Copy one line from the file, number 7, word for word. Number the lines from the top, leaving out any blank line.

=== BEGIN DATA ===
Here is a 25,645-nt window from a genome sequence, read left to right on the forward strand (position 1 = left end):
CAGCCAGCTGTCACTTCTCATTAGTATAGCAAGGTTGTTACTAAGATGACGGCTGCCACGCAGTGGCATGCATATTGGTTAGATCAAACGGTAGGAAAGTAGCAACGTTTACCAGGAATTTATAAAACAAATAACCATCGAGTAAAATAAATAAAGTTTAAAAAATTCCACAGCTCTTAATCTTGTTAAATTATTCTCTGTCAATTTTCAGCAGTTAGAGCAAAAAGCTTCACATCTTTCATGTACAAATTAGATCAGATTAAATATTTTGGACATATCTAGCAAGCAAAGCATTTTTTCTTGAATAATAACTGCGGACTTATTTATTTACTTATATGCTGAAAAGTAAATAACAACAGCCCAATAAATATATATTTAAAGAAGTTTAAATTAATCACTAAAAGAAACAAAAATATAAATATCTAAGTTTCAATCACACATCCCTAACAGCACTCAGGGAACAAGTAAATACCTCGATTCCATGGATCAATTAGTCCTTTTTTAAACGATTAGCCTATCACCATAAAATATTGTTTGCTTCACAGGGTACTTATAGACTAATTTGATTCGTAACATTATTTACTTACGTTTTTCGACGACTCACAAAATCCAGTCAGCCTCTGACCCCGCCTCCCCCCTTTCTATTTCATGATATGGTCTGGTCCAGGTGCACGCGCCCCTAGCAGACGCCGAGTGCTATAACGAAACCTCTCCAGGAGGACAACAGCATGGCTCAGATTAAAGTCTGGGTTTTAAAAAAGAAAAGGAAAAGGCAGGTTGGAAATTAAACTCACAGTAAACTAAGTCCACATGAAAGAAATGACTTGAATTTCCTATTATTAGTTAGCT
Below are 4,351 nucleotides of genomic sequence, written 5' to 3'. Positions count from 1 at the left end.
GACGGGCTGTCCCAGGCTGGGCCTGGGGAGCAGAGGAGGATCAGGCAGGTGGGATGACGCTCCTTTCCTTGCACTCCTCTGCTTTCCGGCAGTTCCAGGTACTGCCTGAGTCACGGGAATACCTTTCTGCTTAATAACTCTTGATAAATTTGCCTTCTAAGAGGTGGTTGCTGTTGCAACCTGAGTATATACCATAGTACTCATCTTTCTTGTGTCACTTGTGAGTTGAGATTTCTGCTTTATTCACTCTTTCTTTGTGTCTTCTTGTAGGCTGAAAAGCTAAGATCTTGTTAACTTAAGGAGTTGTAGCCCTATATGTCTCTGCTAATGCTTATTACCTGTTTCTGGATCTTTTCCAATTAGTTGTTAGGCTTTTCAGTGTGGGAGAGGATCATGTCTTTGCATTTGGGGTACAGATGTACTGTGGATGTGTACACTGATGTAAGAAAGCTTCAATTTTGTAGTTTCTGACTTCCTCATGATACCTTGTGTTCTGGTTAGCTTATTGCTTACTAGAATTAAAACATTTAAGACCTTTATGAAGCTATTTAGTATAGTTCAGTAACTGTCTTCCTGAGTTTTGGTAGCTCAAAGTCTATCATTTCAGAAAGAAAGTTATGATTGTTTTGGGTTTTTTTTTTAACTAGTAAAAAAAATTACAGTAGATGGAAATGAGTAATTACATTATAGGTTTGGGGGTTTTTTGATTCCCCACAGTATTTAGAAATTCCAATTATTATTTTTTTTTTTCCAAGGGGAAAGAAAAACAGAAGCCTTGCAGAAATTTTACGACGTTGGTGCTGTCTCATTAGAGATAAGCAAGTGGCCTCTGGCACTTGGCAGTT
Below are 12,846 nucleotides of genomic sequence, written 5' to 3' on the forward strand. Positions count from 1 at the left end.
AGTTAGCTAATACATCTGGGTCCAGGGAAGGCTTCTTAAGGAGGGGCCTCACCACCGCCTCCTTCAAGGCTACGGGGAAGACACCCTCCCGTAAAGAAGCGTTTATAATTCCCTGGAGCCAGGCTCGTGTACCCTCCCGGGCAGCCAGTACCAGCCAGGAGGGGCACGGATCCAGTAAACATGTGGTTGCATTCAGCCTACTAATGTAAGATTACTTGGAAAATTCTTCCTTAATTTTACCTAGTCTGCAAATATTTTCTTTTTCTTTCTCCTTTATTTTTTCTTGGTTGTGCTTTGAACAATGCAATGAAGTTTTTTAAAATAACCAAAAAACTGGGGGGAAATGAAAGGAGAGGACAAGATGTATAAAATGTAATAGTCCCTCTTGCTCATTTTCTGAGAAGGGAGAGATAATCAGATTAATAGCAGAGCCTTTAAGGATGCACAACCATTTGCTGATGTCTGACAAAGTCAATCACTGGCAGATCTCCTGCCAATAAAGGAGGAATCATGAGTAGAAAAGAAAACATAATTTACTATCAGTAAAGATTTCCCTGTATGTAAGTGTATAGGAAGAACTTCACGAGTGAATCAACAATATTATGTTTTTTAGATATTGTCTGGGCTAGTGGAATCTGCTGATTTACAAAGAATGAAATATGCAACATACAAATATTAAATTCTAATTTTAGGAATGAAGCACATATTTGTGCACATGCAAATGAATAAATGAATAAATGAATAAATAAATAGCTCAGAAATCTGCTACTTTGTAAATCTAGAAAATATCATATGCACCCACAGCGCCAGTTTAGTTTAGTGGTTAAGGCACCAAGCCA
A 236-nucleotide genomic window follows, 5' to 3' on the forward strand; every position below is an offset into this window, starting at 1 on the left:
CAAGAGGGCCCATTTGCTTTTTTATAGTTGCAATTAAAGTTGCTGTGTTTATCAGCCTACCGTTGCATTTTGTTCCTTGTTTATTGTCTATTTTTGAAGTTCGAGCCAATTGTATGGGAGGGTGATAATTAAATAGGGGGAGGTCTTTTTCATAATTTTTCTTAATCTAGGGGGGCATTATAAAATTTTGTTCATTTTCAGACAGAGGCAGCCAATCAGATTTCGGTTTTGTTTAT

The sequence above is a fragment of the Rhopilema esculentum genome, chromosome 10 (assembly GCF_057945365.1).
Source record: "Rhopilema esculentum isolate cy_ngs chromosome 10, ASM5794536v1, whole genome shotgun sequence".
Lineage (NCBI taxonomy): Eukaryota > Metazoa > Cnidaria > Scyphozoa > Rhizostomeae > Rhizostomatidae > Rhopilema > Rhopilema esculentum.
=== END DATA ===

A 236-nucleotide genomic window follows, 5' to 3' on the forward strand; every position below is an offset into this window, starting at 1 on the left: